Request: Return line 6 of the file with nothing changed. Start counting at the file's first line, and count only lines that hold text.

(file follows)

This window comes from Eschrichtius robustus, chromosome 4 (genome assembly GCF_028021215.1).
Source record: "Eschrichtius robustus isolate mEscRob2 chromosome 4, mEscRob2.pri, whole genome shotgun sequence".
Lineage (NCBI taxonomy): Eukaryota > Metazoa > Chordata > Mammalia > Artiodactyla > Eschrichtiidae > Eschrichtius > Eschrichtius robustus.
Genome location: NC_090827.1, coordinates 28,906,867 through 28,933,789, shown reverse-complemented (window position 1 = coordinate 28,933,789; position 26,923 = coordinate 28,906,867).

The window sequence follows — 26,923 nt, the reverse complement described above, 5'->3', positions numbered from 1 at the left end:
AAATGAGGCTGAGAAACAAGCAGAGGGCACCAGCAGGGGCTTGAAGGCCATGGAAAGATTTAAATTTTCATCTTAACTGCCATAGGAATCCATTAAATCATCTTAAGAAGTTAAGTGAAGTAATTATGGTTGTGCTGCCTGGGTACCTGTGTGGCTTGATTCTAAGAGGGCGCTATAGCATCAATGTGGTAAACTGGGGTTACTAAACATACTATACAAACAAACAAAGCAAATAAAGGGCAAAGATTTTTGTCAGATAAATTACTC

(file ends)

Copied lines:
AAATGAGGCTGAGAAACAAGCAGAGGGCACCAGCAGGGGCTTGAAGGCCATGGAAAGATTTAAATTTTCATCTTAACTGCCATAGGAATCCATTAAATCATCTTAAGAAGTTAAGTGAAGTAATTATGGTTGTGCTGCCTGGGTACCTGTGTGGCTTGATTCTAAGAGGGCGCTATAGCATCAATGTGGTAAACTGGGGTTACTAAACATACTATACAAACAAACAAAGCAAATAAAGGGCAAAGATTTTTGTCAGATAAATTACTC